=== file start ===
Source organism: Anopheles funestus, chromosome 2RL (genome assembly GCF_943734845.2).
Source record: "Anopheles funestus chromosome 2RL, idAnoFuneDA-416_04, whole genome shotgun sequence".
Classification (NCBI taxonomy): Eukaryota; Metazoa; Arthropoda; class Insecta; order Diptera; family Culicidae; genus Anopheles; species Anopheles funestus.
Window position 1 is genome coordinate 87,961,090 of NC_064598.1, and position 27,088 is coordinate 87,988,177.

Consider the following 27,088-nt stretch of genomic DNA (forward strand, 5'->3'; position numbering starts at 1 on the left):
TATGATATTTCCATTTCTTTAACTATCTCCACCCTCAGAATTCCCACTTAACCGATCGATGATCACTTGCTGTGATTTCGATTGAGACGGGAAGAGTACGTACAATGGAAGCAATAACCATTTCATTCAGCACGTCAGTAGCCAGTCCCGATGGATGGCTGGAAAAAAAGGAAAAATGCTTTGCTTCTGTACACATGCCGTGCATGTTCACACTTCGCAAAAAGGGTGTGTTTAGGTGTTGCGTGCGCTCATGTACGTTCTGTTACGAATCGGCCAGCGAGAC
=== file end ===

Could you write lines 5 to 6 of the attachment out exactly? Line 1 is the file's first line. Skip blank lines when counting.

Consider the following 27,088-nt stretch of genomic DNA (forward strand, 5'->3'; position numbering starts at 1 on the left):
TATGATATTTCCATTTCTTTAACTATCTCCACCCTCAGAATTCCCACTTAACCGATCGATGATCACTTGCTGTGATTTCGATTGAGACGGGAAGAGTACGTACAATGGAAGCAATAACCATTTCATTCAGCACGTCAGTAGCCAGTCCCGATGGATGGCTGGAAAAAAAGGAAAAATGCTTTGCTTCTGTACACATGCCGTGCATGTTCACACTTCGCAAAAAGGGTGTGTTTAGGTGTTGCGTGCGCTCATGTACGTTCTGTTACGAATCGGCCAGCGAGAC